While Iran’s actions are outrageous, Israel’s response is measured.ATHENS – While Iran calls for hatred, Israel asks for sport.

While Iran uses its athletes as pawns, Israel treats the Iranians like athletes.

Iran yanked judo star Arash Miresmaeli from Olympic competition because he was scheduled to face Israel’s Ehud Vaks. The official reason was that Miresmaeli failed to make weight, but nobody is fooled. Iran’s official news agency quoted the country’s president, Mohammad Khatami, as saying this would be “recorded in the history of Iranian glories.” That’s not because Miresmaeli ate too many Big Macs.

While Iran’s actions are outrageous, Israel’s response is measured.

“I don’t believe that any measure will be taken against the Iranians during these Games, but a process should start,” said Efraim Zinger, director of the Israeli Olympic Committee. “Hopefully by the next Olympic Games, it will be part of international sport: Each athlete has to sign an eligibility code.”

Zinger is right. This must be done. But not after the Olympics, when the International Olympic Committee disappears for its big money-counting seminar.

It must be done by the end of the week. Draft a code, and make everybody sign it.

Because next Monday, it will come up again.

That’s when the draw will be determined for wrestlers in the 185-pound and 265-pound weight classes. Israel and Iran each have two wrestlers in each class. There are six pools for each class, and you must face everybody in your pool.

So there is a 1-in-3 chance that an Israeli and Iranian will end up in the same pool in one of the classes. Of course, that means there is a 2-in-3 chance they won’t face each other, but does the IOC really want to take the chance of going through this again? Iranian wrestlers have a history of avoiding Israelis in small-scale meets around the world.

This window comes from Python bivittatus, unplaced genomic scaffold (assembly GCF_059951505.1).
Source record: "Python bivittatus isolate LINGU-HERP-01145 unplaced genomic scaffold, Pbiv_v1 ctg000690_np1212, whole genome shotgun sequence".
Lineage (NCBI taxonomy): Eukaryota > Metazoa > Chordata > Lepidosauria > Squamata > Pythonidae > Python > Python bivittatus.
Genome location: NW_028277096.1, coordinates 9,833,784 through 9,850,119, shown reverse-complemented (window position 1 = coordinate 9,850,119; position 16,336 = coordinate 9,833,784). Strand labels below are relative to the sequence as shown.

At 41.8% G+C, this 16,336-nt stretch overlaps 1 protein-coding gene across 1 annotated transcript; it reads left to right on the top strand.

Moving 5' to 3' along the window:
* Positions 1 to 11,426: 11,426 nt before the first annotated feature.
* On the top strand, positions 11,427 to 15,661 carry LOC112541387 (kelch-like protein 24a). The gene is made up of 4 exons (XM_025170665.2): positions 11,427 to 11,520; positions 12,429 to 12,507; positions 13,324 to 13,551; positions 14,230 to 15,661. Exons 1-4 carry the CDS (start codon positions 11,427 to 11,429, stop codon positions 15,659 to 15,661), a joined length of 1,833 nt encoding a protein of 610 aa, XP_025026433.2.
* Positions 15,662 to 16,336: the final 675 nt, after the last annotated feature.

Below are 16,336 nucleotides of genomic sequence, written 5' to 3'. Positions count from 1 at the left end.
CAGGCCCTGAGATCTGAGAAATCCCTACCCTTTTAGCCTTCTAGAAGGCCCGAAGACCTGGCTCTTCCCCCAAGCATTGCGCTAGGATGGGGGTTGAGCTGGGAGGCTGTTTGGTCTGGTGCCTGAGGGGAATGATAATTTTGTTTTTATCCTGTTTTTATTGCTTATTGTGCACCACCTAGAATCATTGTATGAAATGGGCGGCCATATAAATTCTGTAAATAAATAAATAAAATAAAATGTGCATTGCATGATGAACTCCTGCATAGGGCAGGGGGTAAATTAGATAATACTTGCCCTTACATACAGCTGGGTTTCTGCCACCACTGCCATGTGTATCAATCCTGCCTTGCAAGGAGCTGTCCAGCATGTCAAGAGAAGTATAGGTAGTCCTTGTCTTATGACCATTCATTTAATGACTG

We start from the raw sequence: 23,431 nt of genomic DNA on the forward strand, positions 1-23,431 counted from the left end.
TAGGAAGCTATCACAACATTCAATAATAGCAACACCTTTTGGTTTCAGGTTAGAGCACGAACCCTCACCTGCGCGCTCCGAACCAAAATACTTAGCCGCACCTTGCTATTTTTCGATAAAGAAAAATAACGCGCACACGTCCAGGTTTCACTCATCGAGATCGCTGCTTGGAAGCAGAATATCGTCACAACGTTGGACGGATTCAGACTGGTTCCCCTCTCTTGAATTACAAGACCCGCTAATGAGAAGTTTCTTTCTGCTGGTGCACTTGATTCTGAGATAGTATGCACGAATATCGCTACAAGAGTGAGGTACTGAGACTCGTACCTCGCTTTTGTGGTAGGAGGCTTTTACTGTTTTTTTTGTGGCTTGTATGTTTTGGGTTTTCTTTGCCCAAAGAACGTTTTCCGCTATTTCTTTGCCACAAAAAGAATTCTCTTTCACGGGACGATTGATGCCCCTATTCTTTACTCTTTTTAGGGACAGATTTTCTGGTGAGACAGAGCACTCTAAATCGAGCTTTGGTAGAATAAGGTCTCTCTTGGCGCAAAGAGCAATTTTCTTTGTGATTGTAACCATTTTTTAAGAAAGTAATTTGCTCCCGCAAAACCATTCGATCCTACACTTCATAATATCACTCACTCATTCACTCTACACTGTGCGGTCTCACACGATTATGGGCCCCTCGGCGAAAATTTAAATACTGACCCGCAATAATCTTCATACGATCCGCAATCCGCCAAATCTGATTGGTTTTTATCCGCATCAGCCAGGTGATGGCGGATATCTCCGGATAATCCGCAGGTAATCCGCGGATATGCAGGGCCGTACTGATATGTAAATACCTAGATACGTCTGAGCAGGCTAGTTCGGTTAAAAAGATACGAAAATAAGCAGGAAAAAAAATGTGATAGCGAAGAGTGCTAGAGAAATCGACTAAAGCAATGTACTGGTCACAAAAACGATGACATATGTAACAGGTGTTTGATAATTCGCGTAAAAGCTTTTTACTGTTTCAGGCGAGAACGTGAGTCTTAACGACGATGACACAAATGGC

The International Judo Federation scheduled an emergency meeting Monday to discuss this. But the federation only covers judo. Ultimately, this will come down to the IOC.

“I think they should get a kind of punishment, sanctions because of their misbehavior,” Zinger said of the Iranian Olympic Committee. “I try to remain realistic. What’s more important … it’s not the punishment, but let’s call it the education. Today it’s Israel. Tomorrow it will be the United States. Three years from now it will be any other country.”

Start with a code that everybody must compete, regardless of the opponent. Make everybody sign it. (The rest of the world would sign it without flinching.) And if the Iranians refuse to sign it, kick them out of the Games.

Unfortunately, their athletes have no choice.

“The instruction came directly from Tehran,” Zinger said. “That was the kind of an offer that you cannot say no. You have to choose between maybe becoming an Olympic hero and then looking for refuge in one of the European countries or maybe in Canada, or go back home. I don’t blame the athletes. I feel sorry for the athletes.”

You might say that countries have differences, and they can do as they please. Of course they have differences. That’s the whole point. That’s the appeal of the Olympic Games – for two weeks, everybody shuts up and gets along.

If you only want to compete against somebody with the exact same belief system as yours, stay home.

Understand something here, OK? This seems like a dispute between Iran and Israel, but it isn’t. It’s a dispute between Iran and the other 201 countries at these Olympics. They are all here for fair competition; Iran is the one that wants to sabotage it.

“It’s not an Israeli issue,” Zinger said. “I don’t think of it as an Israeli issue. It’s an international issue. Today it is Israel, but tomorrow it could be you.”

The IOC is not supposed to jump into political disputes, but it has no choice. By refusing to face Israel in judo, Iran sparked a much larger fight, and the IOC must referee. Iran wants to inflict its own extremist agenda on the world. Israel wants the Olympics. Pick one.

(Reprinted with permission from the Detroit Free Press)